Prop. 35 backers say human-trafficking measure is needed; foes argue it’s badly flawed
Dellena Hoyer says she was 12 years old, a runaway in Oak Park with nowhere to go, when she met her first pimp.
She describes a life in tatters: a neglectful mother, sexually abusive relatives, a growing résumé of group and foster homes. Having fled yet another, she said, she stood on the street that night, not knowing where she would sleep.
The big man in the big Cadillac was nice to her. He offered a ride. She went.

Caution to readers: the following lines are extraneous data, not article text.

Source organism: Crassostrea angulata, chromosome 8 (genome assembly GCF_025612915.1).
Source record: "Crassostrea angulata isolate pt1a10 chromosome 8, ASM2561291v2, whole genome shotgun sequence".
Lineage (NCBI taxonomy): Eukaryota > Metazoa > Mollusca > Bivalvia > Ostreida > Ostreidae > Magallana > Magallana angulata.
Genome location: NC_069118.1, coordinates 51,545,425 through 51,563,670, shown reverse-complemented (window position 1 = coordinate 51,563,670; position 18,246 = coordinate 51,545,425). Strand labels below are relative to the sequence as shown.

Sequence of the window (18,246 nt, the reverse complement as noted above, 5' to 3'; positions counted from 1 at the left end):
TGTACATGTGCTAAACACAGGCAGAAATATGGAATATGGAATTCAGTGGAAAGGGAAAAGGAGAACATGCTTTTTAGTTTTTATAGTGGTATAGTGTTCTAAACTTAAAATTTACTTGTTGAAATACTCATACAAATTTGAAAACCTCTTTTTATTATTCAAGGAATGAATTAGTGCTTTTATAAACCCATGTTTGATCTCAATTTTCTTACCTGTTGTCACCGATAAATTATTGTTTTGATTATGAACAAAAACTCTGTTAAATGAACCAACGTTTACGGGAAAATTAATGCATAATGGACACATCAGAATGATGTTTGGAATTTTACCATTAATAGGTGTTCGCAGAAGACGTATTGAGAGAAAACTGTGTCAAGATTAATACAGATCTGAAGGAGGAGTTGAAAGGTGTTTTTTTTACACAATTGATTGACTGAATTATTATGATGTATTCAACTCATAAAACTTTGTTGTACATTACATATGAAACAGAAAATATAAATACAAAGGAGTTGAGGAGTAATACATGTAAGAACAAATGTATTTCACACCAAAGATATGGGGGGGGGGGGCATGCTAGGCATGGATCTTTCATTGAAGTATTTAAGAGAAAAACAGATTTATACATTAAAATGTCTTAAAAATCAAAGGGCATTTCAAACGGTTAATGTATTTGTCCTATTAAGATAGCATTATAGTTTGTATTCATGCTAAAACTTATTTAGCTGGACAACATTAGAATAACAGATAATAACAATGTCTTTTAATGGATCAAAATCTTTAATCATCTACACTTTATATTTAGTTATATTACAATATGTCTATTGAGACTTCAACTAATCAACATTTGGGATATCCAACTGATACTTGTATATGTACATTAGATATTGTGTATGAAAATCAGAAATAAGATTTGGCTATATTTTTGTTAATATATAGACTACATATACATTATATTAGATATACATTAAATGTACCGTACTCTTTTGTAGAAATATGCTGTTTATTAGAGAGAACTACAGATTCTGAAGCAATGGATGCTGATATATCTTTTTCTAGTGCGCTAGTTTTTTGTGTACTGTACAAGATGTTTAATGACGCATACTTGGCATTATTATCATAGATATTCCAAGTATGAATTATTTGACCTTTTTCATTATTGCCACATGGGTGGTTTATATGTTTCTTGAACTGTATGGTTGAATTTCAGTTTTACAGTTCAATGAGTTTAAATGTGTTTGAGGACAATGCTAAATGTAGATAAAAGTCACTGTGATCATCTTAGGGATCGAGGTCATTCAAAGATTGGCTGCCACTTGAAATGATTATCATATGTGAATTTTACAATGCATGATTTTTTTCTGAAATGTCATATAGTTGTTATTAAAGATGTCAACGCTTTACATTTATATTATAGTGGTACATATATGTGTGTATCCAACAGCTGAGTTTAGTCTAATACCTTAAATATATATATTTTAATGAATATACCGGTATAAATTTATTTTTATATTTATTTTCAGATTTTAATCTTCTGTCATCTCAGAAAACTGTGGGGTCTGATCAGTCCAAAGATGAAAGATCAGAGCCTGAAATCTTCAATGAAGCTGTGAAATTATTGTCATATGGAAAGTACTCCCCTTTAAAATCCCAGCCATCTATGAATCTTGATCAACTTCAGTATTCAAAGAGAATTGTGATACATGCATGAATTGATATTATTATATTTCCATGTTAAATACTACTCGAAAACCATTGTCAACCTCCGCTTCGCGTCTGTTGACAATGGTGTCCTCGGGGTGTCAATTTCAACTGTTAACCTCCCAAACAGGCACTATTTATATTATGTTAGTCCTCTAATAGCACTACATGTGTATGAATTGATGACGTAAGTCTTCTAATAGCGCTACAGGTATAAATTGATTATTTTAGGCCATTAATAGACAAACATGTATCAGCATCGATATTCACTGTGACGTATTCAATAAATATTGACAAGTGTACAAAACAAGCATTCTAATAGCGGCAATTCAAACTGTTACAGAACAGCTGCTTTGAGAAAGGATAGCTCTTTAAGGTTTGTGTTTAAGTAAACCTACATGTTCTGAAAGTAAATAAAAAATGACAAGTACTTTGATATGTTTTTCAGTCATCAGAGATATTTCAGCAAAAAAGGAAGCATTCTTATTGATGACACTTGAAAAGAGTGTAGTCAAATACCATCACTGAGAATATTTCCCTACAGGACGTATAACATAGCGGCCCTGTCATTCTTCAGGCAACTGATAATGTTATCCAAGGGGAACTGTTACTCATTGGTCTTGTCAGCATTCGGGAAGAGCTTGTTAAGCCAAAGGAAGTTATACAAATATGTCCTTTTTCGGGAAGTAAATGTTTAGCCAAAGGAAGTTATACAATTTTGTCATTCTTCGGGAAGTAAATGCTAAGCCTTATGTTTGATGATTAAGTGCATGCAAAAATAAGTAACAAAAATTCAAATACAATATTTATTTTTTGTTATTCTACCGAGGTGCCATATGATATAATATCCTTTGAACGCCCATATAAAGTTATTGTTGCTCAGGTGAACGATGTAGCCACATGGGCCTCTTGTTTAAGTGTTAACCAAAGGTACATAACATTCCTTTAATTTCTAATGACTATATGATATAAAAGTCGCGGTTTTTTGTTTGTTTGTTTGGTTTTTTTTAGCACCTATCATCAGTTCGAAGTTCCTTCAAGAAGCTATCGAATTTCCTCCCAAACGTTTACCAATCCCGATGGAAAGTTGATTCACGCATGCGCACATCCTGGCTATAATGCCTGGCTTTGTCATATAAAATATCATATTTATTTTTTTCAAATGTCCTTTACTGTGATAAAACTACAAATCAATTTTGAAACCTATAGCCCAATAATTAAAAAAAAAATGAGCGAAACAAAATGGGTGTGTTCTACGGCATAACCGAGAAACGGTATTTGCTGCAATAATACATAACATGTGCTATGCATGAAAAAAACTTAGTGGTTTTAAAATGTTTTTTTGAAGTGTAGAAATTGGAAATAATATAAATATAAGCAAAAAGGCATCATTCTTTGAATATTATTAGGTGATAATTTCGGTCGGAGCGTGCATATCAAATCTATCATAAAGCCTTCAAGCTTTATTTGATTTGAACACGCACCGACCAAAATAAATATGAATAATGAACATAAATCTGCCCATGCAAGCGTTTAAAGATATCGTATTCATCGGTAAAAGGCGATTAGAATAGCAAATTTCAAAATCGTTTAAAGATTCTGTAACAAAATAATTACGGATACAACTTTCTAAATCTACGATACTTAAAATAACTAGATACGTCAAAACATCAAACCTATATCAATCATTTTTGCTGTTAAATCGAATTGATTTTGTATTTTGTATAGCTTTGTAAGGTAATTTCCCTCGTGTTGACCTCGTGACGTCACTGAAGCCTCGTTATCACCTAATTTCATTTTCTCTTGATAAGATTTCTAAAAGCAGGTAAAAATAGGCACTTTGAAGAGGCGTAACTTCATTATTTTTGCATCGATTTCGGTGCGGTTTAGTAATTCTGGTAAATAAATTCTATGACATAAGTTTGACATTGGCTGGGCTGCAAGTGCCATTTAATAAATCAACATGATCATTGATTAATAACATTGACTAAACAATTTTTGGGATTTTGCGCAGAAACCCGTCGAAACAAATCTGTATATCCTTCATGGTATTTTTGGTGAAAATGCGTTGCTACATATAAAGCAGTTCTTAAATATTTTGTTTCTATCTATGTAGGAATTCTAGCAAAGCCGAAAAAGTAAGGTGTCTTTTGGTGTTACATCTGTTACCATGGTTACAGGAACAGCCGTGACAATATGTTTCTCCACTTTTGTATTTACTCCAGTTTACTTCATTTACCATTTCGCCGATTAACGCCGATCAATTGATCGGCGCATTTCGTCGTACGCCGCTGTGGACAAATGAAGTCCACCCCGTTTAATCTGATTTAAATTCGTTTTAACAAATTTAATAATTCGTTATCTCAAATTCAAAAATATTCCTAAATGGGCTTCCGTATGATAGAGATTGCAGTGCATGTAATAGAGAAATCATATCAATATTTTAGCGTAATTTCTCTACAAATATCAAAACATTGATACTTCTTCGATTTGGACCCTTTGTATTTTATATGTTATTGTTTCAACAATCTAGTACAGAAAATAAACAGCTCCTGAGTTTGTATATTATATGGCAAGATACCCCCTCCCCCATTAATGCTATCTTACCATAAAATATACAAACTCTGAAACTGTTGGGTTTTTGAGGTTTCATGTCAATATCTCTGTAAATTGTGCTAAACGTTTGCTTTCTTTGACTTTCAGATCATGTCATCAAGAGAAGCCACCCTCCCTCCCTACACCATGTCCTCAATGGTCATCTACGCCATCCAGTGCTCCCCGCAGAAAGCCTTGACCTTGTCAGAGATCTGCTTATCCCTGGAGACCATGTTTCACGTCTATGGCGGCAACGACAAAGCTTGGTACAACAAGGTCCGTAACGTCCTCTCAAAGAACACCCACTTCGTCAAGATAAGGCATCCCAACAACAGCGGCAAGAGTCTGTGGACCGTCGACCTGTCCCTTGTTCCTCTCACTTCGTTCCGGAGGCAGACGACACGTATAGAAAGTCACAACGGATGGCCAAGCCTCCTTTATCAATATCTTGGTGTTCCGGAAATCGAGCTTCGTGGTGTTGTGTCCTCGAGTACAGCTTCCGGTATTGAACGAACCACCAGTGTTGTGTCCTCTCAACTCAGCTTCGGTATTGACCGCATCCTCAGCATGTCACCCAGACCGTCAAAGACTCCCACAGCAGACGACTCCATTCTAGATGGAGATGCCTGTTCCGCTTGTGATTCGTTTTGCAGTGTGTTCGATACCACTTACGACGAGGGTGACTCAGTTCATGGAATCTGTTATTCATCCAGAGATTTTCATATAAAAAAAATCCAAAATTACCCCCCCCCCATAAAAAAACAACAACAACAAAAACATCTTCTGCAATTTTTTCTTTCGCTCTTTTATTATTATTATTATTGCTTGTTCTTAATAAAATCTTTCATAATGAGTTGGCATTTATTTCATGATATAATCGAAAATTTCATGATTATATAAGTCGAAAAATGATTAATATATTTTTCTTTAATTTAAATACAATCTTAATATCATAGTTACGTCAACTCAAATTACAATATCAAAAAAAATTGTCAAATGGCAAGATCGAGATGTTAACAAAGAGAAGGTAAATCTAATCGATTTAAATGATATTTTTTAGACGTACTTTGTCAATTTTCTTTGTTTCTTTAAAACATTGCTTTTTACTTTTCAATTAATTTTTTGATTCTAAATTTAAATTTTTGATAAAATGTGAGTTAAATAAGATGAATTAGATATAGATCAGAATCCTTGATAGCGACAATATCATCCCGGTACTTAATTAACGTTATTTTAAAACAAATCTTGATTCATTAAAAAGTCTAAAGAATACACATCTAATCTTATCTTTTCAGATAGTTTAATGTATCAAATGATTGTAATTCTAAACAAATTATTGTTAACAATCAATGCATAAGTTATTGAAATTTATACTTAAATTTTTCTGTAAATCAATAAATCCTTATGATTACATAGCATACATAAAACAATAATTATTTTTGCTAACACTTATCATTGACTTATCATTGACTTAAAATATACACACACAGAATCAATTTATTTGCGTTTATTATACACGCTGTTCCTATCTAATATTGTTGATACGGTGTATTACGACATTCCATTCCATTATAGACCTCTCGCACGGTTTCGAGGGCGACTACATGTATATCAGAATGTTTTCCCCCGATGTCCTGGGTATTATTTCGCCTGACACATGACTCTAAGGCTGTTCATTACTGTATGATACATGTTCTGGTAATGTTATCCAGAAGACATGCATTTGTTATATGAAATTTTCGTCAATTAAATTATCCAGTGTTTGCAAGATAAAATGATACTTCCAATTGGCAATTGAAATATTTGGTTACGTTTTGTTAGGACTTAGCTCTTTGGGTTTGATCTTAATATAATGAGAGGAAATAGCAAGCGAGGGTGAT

As a child, Hoyer wanted to be a professional dancer. What she became was a prostitute – and it was not by choice, she argues today.
Now 50 and a licensed drug and alcohol counselor in the Sacramento region, Hoyer has been sharing her story with lawmakers and voters in hopes of shedding light on the many forces, including life circumstances and manipulative men, that she says might compel children to…
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